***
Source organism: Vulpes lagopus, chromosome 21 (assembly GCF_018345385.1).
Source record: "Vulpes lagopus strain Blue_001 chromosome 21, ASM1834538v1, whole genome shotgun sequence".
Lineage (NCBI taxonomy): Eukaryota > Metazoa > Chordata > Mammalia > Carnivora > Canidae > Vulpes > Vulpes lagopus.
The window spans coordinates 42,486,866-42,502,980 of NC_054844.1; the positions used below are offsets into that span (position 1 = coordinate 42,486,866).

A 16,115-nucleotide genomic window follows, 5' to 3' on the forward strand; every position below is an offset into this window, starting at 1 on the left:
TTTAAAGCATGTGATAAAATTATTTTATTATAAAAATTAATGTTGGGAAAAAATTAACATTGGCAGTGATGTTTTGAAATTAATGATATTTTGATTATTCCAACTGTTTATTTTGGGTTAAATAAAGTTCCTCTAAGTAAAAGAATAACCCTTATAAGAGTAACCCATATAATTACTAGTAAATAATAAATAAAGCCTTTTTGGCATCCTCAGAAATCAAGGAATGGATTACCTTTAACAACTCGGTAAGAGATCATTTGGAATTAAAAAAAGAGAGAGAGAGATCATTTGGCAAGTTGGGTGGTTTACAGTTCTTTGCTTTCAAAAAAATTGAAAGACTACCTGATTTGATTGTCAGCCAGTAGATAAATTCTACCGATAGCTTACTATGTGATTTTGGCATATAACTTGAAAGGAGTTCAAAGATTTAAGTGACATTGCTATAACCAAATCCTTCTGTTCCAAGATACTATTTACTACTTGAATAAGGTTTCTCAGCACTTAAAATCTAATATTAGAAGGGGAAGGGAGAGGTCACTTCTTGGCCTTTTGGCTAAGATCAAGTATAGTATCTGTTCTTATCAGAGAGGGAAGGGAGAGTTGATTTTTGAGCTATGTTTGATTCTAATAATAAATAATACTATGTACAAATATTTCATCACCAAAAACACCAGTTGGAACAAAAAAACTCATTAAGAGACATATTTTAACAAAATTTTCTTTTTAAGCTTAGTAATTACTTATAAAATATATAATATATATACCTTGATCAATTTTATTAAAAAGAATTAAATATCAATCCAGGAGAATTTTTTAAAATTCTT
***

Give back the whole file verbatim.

Source organism: Vulpes lagopus, chromosome 21 (assembly GCF_018345385.1).
Source record: "Vulpes lagopus strain Blue_001 chromosome 21, ASM1834538v1, whole genome shotgun sequence".
Lineage (NCBI taxonomy): Eukaryota > Metazoa > Chordata > Mammalia > Carnivora > Canidae > Vulpes > Vulpes lagopus.
The window spans coordinates 42,486,866-42,502,980 of NC_054844.1; the positions used below are offsets into that span (position 1 = coordinate 42,486,866).

A 16,115-nucleotide genomic window follows, 5' to 3' on the forward strand; every position below is an offset into this window, starting at 1 on the left:
TTTAAAGCATGTGATAAAATTATTTTATTATAAAAATTAATGTTGGGAAAAAATTAACATTGGCAGTGATGTTTTGAAATTAATGATATTTTGATTATTCCAACTGTTTATTTTGGGTTAAATAAAGTTCCTCTAAGTAAAAGAATAACCCTTATAAGAGTAACCCATATAATTACTAGTAAATAATAAATAAAGCCTTTTTGGCATCCTCAGAAATCAAGGAATGGATTACCTTTAACAACTCGGTAAGAGATCATTTGGAATTAAAAAAAGAGAGAGAGAGATCATTTGGCAAGTTGGGTGGTTTACAGTTCTTTGCTTTCAAAAAAATTGAAAGACTACCTGATTTGATTGTCAGCCAGTAGATAAATTCTACCGATAGCTTACTATGTGATTTTGGCATATAACTTGAAAGGAGTTCAAAGATTTAAGTGACATTGCTATAACCAAATCCTTCTGTTCCAAGATACTATTTACTACTTGAATAAGGTTTCTCAGCACTTAAAATCTAATATTAGAAGGGGAAGGGAGAGGTCACTTCTTGGCCTTTTGGCTAAGATCAAGTATAGTATCTGTTCTTATCAGAGAGGGAAGGGAGAGTTGATTTTTGAGCTATGTTTGATTCTAATAATAAATAATACTATGTACAAATATTTCATCACCAAAAACACCAGTTGGAACAAAAAAACTCATTAAGAGACATATTTTAACAAAATTTTCTTTTTAAGCTTAGTAATTACTTATAAAATATATAATATATATACCTTGATCAATTTTATTAAAAAGAATTAAATATCAATCCAGGAGAATTTTTTAAAATTCTT